Those of you who have been around for a while in these parts will notice that my blog has taken a different direction in the past several months. If you’d visited a year ago (or eleven months), you would have seen daily posts on writing, the writing craft, and the writing business as I struggled to complete Novel Number Two of my trilogy and edit Novel Number One.
What I realised when I took Kristen Lamb’s blogging class is that, oddly enough, the people I’m trying to reach are not writers themselves. And non-writers don’t really give a head scratch about the writing craft. Why should they? They’re looking for stories, not how to craft the perfect hook or which agents are best for what genres. They want books.
Once I had that aha moment, I branched out to other topics.
And my blog views plummeted.
I had a moment of WTF. I came to believe (rightly, I think) that my readership could be a Venn diagram. Some people will be readers who are interested in the things I write about: vampires, zombies, fitness, Celtic snaz, history, languages, and being a general badass. Some people will be writers who are interested in those same things. Where they meet in the middle is my blog.
It’s been a slow climb back to where my stats were back in February. I know many writers still stop by here, but I’ve gained a few awesome followers who just like Buffy. Or Scotland. And they like what I have to say about those things. Which is awesome, because when I get my books published, I’ll be hoping for readers who like and care about what I have to say.
When I started blogging (way back in the days of Xanga and LiveJournal, then to Blogspot and ultimately my other WordPress blog), it was an outlet. It really was an online journal, for me and a lot of people. People talked about their days, their feelings, their emotions, and what was going on in their lives. It was an interesting time. Blogs provided a rare window-into-soul moment for readers, but most readers at the time knew the blogger personally.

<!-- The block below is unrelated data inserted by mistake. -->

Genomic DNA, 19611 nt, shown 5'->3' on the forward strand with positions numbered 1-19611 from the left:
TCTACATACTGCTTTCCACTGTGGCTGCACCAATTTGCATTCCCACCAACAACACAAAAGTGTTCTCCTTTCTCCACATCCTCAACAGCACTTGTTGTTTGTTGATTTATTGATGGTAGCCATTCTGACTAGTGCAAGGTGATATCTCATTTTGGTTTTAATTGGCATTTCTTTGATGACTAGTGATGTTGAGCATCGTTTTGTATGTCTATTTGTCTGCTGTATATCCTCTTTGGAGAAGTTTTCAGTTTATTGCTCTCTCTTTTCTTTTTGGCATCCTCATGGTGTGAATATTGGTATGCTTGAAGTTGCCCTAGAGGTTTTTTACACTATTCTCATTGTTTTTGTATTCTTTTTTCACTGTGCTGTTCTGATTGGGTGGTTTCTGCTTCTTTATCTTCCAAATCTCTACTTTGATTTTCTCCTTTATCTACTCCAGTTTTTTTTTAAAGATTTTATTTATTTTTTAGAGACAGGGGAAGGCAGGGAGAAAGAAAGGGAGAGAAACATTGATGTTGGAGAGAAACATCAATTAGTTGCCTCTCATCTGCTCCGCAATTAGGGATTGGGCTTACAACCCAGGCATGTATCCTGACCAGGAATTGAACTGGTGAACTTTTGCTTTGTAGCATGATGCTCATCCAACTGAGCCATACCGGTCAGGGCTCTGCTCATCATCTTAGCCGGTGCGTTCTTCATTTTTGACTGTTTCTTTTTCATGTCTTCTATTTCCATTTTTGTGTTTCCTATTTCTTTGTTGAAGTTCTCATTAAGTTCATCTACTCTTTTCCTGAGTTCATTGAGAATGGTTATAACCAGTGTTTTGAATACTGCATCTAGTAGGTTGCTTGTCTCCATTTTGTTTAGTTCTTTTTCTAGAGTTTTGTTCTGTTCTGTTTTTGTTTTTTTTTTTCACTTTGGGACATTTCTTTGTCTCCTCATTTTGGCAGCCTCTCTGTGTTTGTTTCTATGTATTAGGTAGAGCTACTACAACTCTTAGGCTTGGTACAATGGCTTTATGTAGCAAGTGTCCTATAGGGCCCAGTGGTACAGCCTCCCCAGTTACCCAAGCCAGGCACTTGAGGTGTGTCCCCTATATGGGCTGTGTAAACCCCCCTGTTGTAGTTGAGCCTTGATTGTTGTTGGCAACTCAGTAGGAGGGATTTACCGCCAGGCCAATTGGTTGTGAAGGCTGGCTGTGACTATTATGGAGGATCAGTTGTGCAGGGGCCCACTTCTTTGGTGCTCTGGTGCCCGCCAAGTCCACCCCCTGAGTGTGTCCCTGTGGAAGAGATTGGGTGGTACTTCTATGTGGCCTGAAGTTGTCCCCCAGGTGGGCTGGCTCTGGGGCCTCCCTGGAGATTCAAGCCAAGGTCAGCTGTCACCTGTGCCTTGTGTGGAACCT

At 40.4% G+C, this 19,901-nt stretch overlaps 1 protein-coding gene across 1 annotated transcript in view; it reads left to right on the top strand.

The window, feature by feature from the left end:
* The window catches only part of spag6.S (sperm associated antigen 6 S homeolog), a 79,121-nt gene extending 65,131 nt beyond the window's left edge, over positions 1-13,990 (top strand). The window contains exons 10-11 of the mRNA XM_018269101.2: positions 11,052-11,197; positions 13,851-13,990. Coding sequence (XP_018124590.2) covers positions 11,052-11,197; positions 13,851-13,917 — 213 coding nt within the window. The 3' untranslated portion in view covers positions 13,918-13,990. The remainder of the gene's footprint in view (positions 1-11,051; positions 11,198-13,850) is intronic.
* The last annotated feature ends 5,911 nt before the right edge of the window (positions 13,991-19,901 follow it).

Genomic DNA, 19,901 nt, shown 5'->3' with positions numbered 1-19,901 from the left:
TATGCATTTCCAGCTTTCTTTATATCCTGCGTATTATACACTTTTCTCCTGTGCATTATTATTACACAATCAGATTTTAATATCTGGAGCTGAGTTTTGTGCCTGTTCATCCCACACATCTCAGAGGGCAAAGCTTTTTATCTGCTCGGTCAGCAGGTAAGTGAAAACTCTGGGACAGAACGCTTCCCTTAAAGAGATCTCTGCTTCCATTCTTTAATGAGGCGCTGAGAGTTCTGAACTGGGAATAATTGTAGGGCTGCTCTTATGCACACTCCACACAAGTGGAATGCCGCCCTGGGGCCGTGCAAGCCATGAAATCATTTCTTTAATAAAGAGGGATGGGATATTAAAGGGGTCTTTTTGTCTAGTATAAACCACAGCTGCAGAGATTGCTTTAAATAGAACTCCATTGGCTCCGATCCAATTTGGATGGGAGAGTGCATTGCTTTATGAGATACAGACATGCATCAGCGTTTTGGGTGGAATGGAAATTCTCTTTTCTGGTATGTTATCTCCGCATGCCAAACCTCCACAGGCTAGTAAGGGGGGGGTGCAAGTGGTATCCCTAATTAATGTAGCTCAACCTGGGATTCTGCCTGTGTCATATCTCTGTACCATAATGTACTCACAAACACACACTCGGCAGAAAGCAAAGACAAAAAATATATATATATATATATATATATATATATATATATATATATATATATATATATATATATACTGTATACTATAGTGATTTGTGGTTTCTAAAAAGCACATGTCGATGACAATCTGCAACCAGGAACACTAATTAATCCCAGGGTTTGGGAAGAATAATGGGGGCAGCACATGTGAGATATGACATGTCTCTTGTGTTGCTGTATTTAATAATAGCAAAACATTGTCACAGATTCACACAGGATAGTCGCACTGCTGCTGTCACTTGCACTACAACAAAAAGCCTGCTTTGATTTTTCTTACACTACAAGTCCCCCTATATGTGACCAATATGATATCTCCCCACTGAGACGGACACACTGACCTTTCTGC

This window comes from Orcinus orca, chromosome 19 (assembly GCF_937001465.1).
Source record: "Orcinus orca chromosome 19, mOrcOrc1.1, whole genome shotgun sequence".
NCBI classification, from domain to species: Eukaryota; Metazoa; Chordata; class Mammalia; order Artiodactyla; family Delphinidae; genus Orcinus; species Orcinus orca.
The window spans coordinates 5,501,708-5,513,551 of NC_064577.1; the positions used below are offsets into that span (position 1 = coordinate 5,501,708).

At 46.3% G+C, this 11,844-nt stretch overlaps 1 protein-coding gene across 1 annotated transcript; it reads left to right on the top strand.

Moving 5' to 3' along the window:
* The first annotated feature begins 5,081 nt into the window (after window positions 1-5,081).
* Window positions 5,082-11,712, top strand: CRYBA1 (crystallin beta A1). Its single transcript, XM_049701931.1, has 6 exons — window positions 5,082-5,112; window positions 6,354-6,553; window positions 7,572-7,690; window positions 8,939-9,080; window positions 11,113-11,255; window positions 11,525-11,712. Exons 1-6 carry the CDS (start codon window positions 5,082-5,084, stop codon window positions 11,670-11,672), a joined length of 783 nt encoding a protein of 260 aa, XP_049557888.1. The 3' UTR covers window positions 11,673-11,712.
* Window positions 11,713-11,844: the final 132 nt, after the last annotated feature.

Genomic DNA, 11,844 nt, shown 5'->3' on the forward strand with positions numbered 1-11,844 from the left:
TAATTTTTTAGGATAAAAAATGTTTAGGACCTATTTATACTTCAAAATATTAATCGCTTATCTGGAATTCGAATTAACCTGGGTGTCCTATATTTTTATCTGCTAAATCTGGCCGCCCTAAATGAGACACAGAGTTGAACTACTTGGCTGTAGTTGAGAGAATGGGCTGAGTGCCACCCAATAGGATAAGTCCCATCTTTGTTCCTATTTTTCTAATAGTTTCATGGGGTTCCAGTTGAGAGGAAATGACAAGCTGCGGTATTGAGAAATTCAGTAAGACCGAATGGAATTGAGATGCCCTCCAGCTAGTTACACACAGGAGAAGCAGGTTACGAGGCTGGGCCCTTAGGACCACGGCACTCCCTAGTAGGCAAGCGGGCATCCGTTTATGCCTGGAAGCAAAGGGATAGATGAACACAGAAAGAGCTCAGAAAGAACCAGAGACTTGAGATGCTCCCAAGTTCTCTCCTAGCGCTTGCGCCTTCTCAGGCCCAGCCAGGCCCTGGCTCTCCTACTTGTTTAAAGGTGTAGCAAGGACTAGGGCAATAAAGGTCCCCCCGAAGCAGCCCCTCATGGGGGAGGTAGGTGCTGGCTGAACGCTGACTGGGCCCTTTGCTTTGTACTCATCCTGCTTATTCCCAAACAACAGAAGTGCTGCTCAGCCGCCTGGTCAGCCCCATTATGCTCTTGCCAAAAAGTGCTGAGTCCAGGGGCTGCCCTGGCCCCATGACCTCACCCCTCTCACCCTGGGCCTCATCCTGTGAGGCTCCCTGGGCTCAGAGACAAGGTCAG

I later blogged about politics and occasionally ranted about things. But I wasn’t focused on providing anything for anyone — blogging was, at that time, about an outlet still.
In the past year, my way of looking at things evolved. As I learned more about my craft and the business of writing and the rapidly transmutive arena of social media, I realised that the goal was not to barf my thoughts on everyone (though it’s kind of what I’m doing right now…sorry for the barf), but to provide quality content and to engage.
Most writers do what I did at first. They think, “I’m setting out on this writing journey. I SHALL BLOG ABOUT IT!”
It’s not the most wrong-headed thing in the world, because most of us have had our heads pounded in with the “WRITE WHAT YOU KNOW” mallet so many times that we get twitchy when asked to branch out. But it is ultimately counter-intuitive, because by blogging about writing you reach…writers. You don’t reach your audience.
What does my audience like? Here’s a bit of a list of things that make up the most-viewed posts of all time on this blog:
Now. I love my writer-readers. I love reading their blogs and their writing, and they tend to be really engaged around these parts. But as I move forward in the direction of 2013 (anyone else get a bit weirded out by that?), the goal will be to continue providing what people want to see.
What you can expect from me this autumn:
Autumn approaching always gives me a sense of renewal. So let’s get new. And to reward you for reading this meandering post, here’s a puppy picture.
And you should all click the first link in that last bullet point. (It’s a surprise.)
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